CuArrays provides a fully-functional GPU array, which can give significant speedups over normal arrays without code changes. CuArrays are implemented fully in Julia, making the implementation elegant and extremely generic.
Documentation for this package is sparse, and for many of the array operations you should refer to the official Julia documentation. The following resources can be useful to get a better understanding of the characteristics and performance trade offs that come with GPU arrays:
CuArrays should work out-of-the-box on stable releases of Julia 1.x. You only need to have a proper set-up of CUDA, meaning the rest of the Julia CUDA stack should work (notably CUDAapi.jl, CUDAdrv.jl and CUDAnative.jl). If you encounter any issues with CuArrays.jl, please make sure those other packages are working as expected.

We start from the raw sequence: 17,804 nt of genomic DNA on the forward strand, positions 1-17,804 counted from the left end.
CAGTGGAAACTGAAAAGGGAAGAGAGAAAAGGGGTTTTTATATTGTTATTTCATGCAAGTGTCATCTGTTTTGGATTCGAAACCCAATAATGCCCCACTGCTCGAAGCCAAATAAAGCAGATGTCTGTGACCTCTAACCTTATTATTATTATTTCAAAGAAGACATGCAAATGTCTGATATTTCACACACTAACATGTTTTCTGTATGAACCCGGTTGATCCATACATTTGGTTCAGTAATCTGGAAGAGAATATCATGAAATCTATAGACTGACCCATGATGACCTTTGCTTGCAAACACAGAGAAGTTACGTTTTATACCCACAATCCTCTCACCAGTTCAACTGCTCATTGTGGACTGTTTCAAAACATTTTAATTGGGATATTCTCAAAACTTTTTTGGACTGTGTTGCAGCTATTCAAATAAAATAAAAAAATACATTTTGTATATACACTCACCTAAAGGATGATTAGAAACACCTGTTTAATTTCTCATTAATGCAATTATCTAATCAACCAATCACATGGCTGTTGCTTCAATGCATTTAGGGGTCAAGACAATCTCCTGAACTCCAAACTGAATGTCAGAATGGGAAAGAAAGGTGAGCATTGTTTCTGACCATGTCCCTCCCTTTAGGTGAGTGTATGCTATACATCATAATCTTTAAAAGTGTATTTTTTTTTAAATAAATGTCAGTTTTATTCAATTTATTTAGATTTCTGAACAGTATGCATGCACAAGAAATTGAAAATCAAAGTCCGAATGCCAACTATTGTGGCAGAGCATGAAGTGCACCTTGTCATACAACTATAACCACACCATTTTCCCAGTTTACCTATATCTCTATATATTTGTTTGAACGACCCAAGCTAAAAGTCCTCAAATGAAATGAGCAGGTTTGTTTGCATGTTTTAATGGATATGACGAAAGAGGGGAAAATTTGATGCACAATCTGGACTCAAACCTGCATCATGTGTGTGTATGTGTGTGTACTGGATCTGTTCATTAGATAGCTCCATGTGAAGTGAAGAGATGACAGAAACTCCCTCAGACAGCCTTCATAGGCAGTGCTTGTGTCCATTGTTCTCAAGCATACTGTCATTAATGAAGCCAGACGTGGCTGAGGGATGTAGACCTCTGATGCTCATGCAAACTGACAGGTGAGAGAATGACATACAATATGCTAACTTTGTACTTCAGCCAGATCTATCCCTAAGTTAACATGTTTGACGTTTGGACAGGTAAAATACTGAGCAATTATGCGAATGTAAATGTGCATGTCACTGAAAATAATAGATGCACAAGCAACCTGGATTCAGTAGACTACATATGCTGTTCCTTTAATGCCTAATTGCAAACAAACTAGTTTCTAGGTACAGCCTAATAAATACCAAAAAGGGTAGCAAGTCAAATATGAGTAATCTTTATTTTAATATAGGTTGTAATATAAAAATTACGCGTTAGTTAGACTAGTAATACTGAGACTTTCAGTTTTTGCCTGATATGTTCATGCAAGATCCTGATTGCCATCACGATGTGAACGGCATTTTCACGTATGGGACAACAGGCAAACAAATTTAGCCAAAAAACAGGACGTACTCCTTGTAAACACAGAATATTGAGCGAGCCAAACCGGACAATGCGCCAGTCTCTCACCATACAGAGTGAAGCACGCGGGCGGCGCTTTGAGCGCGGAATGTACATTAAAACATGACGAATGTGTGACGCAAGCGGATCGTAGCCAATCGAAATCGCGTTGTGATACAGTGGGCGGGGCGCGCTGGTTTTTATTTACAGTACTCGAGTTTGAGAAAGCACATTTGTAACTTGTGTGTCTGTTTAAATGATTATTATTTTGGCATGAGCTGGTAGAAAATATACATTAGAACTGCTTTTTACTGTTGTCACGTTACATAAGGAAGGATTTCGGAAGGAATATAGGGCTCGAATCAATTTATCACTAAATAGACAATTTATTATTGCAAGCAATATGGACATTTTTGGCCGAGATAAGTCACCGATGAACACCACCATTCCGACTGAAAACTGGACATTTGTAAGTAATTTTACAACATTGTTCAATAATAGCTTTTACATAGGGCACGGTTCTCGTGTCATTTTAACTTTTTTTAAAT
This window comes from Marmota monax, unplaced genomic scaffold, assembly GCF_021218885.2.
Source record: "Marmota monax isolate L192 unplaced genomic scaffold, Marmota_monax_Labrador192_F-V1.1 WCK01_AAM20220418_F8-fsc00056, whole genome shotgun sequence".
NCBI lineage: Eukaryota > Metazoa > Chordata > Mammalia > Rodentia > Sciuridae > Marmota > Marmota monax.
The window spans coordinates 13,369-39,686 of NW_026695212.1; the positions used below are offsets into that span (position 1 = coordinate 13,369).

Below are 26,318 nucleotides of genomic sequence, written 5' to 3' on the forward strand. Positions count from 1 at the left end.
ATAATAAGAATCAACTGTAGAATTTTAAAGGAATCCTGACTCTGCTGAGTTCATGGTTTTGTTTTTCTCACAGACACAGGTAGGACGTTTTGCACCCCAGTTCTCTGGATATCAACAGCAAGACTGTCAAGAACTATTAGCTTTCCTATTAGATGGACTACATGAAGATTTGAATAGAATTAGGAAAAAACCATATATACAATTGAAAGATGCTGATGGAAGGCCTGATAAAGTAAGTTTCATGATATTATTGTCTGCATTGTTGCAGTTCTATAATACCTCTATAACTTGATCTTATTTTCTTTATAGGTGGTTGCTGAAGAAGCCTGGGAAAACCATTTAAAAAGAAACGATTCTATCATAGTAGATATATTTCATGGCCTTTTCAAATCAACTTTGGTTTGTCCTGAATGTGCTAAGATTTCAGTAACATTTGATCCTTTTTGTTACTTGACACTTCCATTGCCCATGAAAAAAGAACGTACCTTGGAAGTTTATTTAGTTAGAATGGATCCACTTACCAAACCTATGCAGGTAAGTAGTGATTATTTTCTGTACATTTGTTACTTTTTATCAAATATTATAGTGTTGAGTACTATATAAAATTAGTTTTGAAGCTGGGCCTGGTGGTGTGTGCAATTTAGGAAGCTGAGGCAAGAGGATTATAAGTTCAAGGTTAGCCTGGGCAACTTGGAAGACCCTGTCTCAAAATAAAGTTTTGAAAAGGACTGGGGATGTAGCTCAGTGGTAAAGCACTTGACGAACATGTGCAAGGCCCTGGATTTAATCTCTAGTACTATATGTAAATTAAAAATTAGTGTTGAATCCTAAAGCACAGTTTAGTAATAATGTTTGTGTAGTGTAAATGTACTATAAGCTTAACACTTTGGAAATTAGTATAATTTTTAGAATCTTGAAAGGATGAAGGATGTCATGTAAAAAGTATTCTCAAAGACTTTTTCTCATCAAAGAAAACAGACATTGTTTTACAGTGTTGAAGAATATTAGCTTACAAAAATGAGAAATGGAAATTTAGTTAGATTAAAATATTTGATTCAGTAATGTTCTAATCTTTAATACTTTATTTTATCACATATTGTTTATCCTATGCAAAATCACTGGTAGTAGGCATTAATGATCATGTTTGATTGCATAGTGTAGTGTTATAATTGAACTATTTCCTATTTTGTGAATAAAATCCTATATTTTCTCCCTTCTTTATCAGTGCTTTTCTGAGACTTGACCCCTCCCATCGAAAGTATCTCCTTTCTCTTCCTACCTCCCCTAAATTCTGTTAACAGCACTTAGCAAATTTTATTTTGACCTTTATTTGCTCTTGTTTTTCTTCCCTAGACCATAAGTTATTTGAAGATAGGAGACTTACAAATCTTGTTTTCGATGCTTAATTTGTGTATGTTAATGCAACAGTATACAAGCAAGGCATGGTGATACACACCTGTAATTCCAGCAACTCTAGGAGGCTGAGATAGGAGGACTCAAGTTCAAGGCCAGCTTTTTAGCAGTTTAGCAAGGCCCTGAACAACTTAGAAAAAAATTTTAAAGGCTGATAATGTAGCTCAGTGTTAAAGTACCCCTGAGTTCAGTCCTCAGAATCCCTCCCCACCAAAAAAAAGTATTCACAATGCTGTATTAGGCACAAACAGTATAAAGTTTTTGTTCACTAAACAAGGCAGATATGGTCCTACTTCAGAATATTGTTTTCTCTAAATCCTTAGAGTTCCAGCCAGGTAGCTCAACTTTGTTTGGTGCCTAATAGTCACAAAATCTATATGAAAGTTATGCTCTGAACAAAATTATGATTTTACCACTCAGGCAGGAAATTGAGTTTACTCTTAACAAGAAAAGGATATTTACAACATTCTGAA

Some parts of CuArrays.jl depend on optional libraries, such as
cuDNN. The build process should notify
about missing dependencies, i.e. inspect the output of
to see whether your installation is complete.
xs = cu(rand(5, 5)) ys = cu[1, 2, 3] xs_cpu = collect(xs)
CuArray is an
AbstractArray, it doesn't have much of a learning curve; just use your favourite array ops as usual. The following are supported (on arbitrary numbers of arguments, dimensions etc):
copy!with CPU arrays
xs[1:2, 5, :])
cat(3, xs, ys, zs))
map, fused broadcast (
zs .= xs.^2 .+ ys .* 2)
reducedim(+, xs, 3),
sum(x -> x^2, xs, 1)etc)
reduce(*, 1, xs),
We welcome issues or PRs for functionality not on this list.
Note that some operations not on this list will work, but be slow, due to Base's generic implementations. This is intentional, to enable a "make it work, then make it fast" workflow. When you're ready you can disable slow fallback methods:
julia> CuArrays.allowscalar(false) julia> xs ERROR: getindex is disabled
1 day ago